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The fibonacci numbers... and god?


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#21 Khatharr   Crossbones+   -  Reputation: 3040

Posted 17 April 2013 - 01:45 PM

-snip-
 
Well, where did he say "Math, therefore not God."? Or otherwise suggest that "math proves atheism" as you say in your later comment?

in my opinion, the fact that everything in nature grow according to some mathematical formula only prove to me that god dosen't have anything to do with how, we, and many things in nature, are form and grow.

It's nice to see that, even in biologie, mathematics still rules our existence.

it should make us think that we might just be the product of million of years of evolution.

That's a hardcore fundie rant right there, man. This guy is obviously some kind of holy roller.

Edited by Khatharr, 17 April 2013 - 01:47 PM.

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#22 Khatharr   Crossbones+   -  Reputation: 3040

Posted 17 April 2013 - 01:50 PM

Ya might want to crack open a copy of Plato some time.  You know, the guy whence came the concept of platonic solids.  He knew a bit about mathematics and the perceived divine perfection of creation.
 
Aquinas would also be a good read if you want questions about absolute and logical proof of the divine.
 
In fact, if you're going to wax philosophical, you would do well to read what other people have had to say over the last 7000 years or so.  If nothing else, it would help you sleep and provide plenty of topics for cocktail-party conversations.  Maybe even open your mind to completely new ideas.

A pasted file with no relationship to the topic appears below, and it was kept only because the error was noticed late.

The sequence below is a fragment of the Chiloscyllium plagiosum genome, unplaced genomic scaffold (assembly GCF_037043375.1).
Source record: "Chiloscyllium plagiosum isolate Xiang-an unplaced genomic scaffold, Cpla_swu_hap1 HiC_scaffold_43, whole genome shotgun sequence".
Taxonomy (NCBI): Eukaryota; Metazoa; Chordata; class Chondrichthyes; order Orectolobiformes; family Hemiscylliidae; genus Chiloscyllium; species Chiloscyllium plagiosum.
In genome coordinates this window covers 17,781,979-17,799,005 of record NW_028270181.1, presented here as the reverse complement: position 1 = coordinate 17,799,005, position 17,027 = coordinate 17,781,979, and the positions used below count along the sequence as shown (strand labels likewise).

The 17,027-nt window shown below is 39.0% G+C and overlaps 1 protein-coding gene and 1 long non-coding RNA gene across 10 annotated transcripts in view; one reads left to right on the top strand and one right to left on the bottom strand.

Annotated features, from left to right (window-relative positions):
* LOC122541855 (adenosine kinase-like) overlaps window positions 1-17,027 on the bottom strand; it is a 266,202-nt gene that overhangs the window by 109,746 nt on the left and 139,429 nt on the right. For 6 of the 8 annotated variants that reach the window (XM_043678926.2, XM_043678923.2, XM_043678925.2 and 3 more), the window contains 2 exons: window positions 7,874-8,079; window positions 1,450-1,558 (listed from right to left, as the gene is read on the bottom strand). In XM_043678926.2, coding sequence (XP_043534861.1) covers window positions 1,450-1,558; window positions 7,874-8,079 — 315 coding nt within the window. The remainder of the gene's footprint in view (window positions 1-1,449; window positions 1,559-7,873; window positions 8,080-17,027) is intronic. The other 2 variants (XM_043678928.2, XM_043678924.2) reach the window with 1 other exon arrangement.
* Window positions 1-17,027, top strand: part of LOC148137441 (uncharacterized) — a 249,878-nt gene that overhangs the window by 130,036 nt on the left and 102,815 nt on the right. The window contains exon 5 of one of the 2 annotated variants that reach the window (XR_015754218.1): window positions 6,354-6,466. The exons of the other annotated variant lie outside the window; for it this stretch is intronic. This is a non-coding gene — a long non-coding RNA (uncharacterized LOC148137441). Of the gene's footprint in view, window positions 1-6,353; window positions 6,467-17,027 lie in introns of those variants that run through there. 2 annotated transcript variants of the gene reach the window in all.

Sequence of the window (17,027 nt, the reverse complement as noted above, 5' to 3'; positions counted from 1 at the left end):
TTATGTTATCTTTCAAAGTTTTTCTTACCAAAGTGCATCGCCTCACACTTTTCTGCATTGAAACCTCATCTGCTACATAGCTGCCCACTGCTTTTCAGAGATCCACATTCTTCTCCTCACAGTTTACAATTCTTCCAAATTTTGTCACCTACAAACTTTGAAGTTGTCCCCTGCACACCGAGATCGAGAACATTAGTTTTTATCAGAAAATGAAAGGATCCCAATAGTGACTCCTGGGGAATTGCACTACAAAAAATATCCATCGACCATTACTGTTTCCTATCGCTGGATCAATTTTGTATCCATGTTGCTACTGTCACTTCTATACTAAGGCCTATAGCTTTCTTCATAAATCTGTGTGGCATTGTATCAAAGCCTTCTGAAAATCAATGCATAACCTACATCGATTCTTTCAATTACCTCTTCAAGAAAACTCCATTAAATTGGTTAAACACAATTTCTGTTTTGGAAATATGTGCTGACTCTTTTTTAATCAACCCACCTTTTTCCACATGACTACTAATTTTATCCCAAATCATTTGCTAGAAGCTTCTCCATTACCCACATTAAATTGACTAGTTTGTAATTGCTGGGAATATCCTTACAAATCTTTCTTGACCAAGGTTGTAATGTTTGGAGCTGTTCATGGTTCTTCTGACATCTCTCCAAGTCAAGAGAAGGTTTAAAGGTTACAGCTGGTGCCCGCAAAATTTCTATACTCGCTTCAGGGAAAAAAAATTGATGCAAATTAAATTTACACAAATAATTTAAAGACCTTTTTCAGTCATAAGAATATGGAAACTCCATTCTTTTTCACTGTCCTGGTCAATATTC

Just saying.

Philosophy isn't allowed anymore. Not since Kant and the existentialists took a fat intellectual dump on everything.

(My bad - double posted. Thought I was editing.)

Edited by Khatharr, 17 April 2013 - 01:51 PM.

void hurrrrrrrr() {__asm sub [ebp+4],5;}

There are ten kinds of people in this world: those who understand binary and those who don't.

#23 AltarofScience   Members   -  Reputation: 934

Posted 17 April 2013 - 03:08 PM

Ya might want to crack open a copy of Plato some time.  You know, the guy whence came the concept of platonic solids.  He knew a bit about mathematics and the perceived divine perfection of creation.

 

Aquinas would also be a good read if you want questions about absolute and logical proof of the divine.

 

In fact, if you're going to wax philosophical, you would do well to read what other people have had to say over the last 7000 years or so.  If nothing else, it would help you sleep and provide plenty of topics for cocktail-party conversations.  Maybe even open your mind to completely new ideas.

 

Just saying.

 


Thomas Aquinas isn't interesting. He is boring. He didn't ever prove anything. Assuming we accept the need for a first mover, which is an assumption and not a fact in evidence, it has nothing to do with the Abrahamic god, another assumption of facts not in evidence by Aquinas.

 

Any undergrad psych major can make arguments better than Aquinas did.


Edited by AltarofScience, 17 April 2013 - 03:12 PM.


#24 Khatharr   Crossbones+   -  Reputation: 3040

Posted 17 April 2013 - 07:06 PM

Any undergrad psych major can make arguments better than Aquinas did.

Isn't it crazy that he's one of the most influential writers in history?
void hurrrrrrrr() {__asm sub [ebp+4],5;}

There are ten kinds of people in this world: those who understand binary and those who don't.

#25 Oberon_Command   Crossbones+   -  Reputation: 1967

Posted 17 April 2013 - 07:22 PM


Any undergrad psych major can make arguments better than Aquinas did.

Isn't it crazy that he's one of the most influential writers in history?


"Influential" does not equate to "right."

#26 AltarofScience   Members   -  Reputation: 934